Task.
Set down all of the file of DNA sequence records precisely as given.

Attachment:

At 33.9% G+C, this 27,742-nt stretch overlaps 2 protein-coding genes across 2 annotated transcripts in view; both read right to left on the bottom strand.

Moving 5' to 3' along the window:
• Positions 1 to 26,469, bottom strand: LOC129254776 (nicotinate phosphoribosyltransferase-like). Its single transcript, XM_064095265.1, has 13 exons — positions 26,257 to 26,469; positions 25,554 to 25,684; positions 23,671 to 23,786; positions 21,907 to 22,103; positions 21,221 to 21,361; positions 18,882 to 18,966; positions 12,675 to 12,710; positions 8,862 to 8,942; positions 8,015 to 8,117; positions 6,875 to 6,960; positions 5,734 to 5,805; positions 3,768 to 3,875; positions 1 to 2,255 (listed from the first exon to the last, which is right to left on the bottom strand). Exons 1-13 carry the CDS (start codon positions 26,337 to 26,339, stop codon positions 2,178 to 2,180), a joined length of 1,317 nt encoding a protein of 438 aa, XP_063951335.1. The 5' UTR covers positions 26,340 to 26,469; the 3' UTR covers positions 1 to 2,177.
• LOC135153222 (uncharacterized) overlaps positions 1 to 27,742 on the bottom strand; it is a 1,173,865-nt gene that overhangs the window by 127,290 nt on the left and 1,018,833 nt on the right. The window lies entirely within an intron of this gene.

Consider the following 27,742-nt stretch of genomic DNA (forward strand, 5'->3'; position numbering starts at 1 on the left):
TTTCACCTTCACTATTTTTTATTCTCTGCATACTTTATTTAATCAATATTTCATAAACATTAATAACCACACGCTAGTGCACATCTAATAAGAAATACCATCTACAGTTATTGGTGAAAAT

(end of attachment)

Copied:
At 33.9% G+C, this 27,742-nt stretch overlaps 2 protein-coding genes across 2 annotated transcripts in view; both read right to left on the bottom strand.

Moving 5' to 3' along the window:
• Positions 1 to 26,469, bottom strand: LOC129254776 (nicotinate phosphoribosyltransferase-like). Its single transcript, XM_064095265.1, has 13 exons — positions 26,257 to 26,469; positions 25,554 to 25,684; positions 23,671 to 23,786; positions 21,907 to 22,103; positions 21,221 to 21,361; positions 18,882 to 18,966; positions 12,675 to 12,710; positions 8,862 to 8,942; positions 8,015 to 8,117; positions 6,875 to 6,960; positions 5,734 to 5,805; positions 3,768 to 3,875; positions 1 to 2,255 (listed from the first exon to the last, which is right to left on the bottom strand). Exons 1-13 carry the CDS (start codon positions 26,337 to 26,339, stop codon positions 2,178 to 2,180), a joined length of 1,317 nt encoding a protein of 438 aa, XP_063951335.1. The 5' UTR covers positions 26,340 to 26,469; the 3' UTR covers positions 1 to 2,177.
• LOC135153222 (uncharacterized) overlaps positions 1 to 27,742 on the bottom strand; it is a 1,173,865-nt gene that overhangs the window by 127,290 nt on the left and 1,018,833 nt on the right. The window lies entirely within an intron of this gene.

Consider the following 27,742-nt stretch of genomic DNA (forward strand, 5'->3'; position numbering starts at 1 on the left):
TTTCACCTTCACTATTTTTTATTCTCTGCATACTTTATTTAATCAATATTTCATAAACATTAATAACCACACGCTAGTGCACATCTAATAAGAAATACCATCTACAGTTATTGGTGAAAAT